The giant Fijian, wearing 13 on Saturday but normally found at 12, only started because of injury, and has been biding his time on the bench recently. This is somewhat baffling given the impact he has nearly every time he gets the ball. Up against O’Driscoll, a much smaller man who nevertheless has an excellent defensive reputation, he crashed through tackles all afternoon. One of the moments of the match was Naqelevuki swotting the illustrious Irishman aside as he crossed the gain line once again.

13: Thomas Combezou (Montpellier)
The Montpellier centre was every bit as fired up as his teammates in the wake of the tragic death of coach Eric Bezu in the week. He channeled his passion into a performance of the highest quality, picking a gorgeous line to slice through the Toulon defence for his side’s first try, before making a nuisance of himself in the build-up to the second. Industrious throughout, he also successfully thwarted the vast riches of talent in the Toulon back-line.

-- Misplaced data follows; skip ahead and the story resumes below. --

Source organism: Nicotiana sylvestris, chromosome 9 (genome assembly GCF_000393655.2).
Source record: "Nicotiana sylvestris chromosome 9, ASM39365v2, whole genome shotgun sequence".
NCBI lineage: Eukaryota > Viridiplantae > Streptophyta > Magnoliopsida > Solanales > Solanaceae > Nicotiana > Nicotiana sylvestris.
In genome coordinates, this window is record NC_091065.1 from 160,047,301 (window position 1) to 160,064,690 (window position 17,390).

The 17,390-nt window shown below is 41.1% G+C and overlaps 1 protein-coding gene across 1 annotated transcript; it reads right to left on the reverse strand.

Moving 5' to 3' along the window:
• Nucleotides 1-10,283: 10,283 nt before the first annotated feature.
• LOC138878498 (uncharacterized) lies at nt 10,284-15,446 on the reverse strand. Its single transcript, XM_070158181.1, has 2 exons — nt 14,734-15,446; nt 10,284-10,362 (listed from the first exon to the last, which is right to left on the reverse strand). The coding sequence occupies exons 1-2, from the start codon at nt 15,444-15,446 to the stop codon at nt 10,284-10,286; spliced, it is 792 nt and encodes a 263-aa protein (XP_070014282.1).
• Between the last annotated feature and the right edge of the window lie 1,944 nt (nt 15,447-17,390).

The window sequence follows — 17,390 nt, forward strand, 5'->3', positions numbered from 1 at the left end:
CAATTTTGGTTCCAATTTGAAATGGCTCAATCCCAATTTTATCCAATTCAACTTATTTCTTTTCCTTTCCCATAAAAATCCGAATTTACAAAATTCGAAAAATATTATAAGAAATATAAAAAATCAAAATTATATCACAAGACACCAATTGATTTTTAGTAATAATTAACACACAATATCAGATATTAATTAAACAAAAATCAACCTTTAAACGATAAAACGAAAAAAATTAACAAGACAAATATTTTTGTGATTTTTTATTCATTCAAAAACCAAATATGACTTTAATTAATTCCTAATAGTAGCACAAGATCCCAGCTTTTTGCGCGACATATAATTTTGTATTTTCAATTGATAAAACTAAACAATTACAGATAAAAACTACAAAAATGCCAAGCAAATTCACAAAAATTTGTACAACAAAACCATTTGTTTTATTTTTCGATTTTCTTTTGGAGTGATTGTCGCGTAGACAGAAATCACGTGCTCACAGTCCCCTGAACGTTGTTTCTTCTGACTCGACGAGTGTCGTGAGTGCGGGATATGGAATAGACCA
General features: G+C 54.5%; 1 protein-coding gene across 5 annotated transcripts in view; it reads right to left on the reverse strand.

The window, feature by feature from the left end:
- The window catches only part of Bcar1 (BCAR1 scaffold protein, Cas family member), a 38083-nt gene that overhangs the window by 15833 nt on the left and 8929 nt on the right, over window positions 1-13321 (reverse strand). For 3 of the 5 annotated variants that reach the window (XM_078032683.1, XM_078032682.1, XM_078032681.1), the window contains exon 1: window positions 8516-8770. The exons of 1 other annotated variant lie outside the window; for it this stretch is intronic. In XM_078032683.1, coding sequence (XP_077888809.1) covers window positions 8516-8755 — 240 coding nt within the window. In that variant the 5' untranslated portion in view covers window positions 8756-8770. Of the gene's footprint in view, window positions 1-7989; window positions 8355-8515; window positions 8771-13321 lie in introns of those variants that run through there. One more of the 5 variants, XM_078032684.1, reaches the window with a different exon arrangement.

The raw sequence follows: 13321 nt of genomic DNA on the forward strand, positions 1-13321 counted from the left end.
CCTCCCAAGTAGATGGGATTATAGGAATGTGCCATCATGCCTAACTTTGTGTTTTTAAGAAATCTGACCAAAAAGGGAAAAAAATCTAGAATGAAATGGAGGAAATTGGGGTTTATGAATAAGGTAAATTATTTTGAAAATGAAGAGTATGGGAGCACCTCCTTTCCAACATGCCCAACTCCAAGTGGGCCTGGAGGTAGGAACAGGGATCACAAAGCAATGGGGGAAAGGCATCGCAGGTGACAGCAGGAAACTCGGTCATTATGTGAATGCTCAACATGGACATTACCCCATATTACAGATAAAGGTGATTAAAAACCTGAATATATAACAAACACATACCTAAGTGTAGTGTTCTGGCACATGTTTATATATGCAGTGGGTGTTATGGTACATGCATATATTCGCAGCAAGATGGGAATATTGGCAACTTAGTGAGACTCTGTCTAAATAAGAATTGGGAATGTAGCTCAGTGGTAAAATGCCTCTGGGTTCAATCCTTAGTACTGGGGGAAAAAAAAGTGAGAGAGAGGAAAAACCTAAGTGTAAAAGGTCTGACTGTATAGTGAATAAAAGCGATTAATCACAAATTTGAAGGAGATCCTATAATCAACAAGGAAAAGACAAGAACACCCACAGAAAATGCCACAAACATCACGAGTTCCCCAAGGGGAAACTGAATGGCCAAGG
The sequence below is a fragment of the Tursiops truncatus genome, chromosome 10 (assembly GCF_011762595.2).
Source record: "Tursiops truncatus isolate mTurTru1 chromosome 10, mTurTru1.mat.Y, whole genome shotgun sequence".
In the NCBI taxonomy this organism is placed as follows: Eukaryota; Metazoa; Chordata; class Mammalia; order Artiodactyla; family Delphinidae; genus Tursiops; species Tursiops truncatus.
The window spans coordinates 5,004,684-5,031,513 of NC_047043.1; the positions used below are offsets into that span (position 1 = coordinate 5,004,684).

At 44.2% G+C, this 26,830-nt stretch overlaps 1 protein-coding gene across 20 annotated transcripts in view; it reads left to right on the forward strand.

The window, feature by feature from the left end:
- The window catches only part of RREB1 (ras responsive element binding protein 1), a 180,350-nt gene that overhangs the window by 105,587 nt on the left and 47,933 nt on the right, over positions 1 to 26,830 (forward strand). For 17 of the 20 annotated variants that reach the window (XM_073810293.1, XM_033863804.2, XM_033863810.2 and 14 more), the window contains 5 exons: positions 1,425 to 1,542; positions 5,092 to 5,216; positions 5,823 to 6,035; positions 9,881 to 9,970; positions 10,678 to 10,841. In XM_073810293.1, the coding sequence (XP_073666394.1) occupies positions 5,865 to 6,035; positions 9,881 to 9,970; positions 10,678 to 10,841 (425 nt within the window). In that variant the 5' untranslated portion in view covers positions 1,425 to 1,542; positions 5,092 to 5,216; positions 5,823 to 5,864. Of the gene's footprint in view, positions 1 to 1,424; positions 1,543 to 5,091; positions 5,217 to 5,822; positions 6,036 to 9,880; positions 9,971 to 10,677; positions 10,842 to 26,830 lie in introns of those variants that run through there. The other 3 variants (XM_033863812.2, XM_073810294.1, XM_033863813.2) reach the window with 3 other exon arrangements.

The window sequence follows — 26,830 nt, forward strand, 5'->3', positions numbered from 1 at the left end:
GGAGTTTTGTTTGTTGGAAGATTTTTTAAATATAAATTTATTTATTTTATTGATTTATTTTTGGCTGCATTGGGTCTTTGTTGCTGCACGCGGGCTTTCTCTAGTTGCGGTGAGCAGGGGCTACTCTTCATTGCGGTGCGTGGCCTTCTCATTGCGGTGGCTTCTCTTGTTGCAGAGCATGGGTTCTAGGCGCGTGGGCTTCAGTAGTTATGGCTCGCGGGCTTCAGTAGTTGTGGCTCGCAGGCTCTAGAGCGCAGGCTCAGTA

14: Max Evans (Castres)
The Scot makes the team courtesy of his role in one of the tries of the season so far. Gathering the ball in his own half after some swift hands inside him, he scampered over the halfway line before being scragged and throwing one of the most audacious offloads surely ever seen. A few passes later, Castres had crossed the line.

15: Peter Horne (Glasgow Warriors)
The replacement utility back lit up the Scotstoun Stadium with a last minute try of breathtaking quality to deny Northampton a chance at qualification. It was a world class finish that saw him brush off countless defenders with strong hand-offs before showing impressive pace to scamper under the posts. Exhilarating stuff.